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Massachusetts Liberal

Observations on politics, the media and life in Massachusetts and beyond from the left side of the road.

Friday, June 20, 2008

They're not that stupid

Say what you will about our state's political leadership (OK, let's skip the unprintable stuff): they may have tin ears but they are not the biggest bunch of buffoons ever to walk the planet.

It looks as if common sense will give way to the chance for a bigger paycheck -- with legislative leaders saying they plan to reject a proposal to give them and judges raises of up to 70 percent. The reason: a ballot question that would repeal the state's income tax.

Lost amid our Green Dreams was the news that supporters garnered enough signatures to secure a place on the ballot for the repeal that attracted 45 percent the last time it went before voters. Also lost (for the time being) was a declaration by House Speaker Sal DiMasi that he probably would not implement the law even if it passed.

But with the gasoline and food prices soaring while the economy is tanking, it's impossible to believe voters won't be tempted to keep an extra 5.3 percent of their paycheck every week.

I agree with DiMasi, Senate President Terry Murray and Gov. Deval Patrick that the repeal is a bad idea. But statements like DiMasi's don't offer voters encouragement that lawmakers see the problems and are working to fix them.

Giving themselves huge pay raises would be like stoking that smoldering fire with $4 a gallon gasoline.

Ironically, the way this pay raise proposal came to life represents an important change in the way business is gone on Beacon Hill. They used to emerge in the dead of night. This time, a commission sat down and studied the idea and will offer a formal proposal.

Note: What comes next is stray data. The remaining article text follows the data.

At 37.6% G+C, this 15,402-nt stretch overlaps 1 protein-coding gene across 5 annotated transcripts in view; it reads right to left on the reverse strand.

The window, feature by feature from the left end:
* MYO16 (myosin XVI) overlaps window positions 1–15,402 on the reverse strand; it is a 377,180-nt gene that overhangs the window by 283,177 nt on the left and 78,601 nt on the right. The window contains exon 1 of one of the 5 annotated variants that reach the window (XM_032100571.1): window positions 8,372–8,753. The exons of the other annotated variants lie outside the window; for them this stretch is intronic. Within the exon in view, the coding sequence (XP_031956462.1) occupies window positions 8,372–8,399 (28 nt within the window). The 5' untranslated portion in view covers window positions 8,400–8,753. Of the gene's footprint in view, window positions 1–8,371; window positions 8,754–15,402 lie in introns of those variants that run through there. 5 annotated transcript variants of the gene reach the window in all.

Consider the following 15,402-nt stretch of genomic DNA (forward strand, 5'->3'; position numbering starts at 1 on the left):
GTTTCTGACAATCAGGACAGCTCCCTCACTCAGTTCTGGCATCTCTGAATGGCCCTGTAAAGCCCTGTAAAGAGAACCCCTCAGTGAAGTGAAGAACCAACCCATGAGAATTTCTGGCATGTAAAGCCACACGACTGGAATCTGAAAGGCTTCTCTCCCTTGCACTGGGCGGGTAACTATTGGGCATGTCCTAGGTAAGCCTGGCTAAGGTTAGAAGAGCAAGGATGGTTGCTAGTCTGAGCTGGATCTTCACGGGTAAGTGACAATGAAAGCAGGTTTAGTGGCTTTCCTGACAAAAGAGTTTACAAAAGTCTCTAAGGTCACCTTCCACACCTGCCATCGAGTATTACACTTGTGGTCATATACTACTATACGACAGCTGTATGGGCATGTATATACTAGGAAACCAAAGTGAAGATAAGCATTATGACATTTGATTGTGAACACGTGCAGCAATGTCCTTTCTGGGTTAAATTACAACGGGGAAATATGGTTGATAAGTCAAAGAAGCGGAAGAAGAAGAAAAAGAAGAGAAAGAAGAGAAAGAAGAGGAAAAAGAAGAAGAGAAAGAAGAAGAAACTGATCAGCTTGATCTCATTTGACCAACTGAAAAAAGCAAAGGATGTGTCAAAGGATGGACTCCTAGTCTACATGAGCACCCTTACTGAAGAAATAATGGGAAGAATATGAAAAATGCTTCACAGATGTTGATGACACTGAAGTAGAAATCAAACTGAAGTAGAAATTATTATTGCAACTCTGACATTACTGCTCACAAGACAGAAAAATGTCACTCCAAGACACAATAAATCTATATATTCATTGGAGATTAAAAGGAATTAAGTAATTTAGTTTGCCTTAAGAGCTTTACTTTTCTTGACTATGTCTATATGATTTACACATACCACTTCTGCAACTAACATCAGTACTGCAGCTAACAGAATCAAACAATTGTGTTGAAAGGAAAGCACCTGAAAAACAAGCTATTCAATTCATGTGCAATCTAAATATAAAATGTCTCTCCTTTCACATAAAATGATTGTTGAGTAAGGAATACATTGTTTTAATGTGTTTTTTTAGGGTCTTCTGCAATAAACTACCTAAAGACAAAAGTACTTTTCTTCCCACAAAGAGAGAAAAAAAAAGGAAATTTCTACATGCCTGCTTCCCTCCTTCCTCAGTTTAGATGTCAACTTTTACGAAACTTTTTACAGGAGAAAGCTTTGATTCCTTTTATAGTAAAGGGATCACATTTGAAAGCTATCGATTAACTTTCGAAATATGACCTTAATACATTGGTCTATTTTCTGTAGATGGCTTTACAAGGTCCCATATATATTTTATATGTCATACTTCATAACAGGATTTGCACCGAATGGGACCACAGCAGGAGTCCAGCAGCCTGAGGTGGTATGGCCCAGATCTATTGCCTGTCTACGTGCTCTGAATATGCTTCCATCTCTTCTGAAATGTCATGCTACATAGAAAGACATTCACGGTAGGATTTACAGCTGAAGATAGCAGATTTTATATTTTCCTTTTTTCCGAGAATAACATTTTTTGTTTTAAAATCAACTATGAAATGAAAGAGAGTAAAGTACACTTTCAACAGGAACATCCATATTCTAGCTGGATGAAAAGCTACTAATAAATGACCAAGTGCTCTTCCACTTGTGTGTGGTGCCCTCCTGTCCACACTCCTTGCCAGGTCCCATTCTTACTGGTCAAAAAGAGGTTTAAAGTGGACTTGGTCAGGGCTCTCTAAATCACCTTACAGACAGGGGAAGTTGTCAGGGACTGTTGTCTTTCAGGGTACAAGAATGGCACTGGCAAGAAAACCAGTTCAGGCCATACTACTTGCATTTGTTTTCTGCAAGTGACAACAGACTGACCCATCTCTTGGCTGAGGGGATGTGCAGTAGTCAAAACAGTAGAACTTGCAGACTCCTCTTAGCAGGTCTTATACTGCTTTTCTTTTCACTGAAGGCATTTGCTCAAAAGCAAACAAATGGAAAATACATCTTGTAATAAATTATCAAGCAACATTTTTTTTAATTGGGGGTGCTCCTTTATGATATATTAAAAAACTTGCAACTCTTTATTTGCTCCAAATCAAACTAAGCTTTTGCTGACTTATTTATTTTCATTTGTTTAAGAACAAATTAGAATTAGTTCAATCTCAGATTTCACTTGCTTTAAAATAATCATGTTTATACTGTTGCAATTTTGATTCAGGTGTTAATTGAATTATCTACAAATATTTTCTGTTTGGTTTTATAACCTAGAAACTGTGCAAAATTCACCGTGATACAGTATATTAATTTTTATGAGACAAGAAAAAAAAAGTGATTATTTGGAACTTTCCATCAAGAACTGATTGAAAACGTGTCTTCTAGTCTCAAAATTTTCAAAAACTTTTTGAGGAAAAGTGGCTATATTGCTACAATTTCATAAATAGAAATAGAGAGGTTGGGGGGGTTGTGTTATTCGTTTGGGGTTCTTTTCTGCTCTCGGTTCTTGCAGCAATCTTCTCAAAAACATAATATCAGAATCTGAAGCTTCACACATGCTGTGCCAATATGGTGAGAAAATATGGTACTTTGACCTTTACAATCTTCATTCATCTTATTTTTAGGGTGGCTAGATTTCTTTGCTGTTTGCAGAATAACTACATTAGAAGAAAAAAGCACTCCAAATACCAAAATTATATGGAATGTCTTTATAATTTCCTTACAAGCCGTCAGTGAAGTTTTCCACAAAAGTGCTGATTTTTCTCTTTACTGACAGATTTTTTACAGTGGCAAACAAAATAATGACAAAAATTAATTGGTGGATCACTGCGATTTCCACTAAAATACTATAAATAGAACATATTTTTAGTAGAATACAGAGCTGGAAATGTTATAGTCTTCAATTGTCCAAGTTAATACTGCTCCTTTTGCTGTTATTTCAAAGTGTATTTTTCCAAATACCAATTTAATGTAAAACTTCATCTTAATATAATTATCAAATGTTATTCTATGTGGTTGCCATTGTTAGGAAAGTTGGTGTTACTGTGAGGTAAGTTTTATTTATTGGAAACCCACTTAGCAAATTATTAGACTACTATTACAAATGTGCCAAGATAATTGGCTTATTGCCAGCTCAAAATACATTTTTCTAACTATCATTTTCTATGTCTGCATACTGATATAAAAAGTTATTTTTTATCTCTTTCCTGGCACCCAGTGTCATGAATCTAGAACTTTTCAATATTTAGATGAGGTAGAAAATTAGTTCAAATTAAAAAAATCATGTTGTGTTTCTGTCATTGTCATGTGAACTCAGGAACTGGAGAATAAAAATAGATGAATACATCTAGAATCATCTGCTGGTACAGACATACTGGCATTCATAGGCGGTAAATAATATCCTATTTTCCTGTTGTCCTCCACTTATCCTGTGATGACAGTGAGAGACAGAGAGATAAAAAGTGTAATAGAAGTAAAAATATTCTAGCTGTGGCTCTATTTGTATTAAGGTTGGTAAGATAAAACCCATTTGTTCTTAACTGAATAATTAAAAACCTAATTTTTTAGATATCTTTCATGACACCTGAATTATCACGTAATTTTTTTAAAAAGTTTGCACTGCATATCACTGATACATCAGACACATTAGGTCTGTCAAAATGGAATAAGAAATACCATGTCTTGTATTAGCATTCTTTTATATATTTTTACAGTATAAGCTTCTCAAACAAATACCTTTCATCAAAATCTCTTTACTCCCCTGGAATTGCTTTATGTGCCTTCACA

(OK, on a Friday afternoon in June while we nurse a Celtics hangover, but a formal proposal nonetheless.)

So it's wise that DiMasi and Murray are offering this instead of an alternative:

..."given the state of the economy and the Commonwealth's ongoing budget deficit, any salary increases of this kind will be put on hold. Base salary increases of this kind simply cannot be considered at a time when so many worthy state programs and initiatives must be level-funded or cut."

I cringe every time I open my property tax bill and grumble having to pay extra for trash pickup. But I also know that any hope for property tax relief would fly out the window with an income tax repeal. (Actually they would eventually go down because the value of my home would go down because of the absence of adequate police and fire protection and lousy schools).

If the repeal passes, Massachusetts would begin to resemble Mississippi in short order. New Hampshire too. All we would have left is the Celtics.

It's a somewhat pathetic thought but let's hear it for our legislative leaders and Patrick (who never really liked the idea in the first place) for having some basic common sense.

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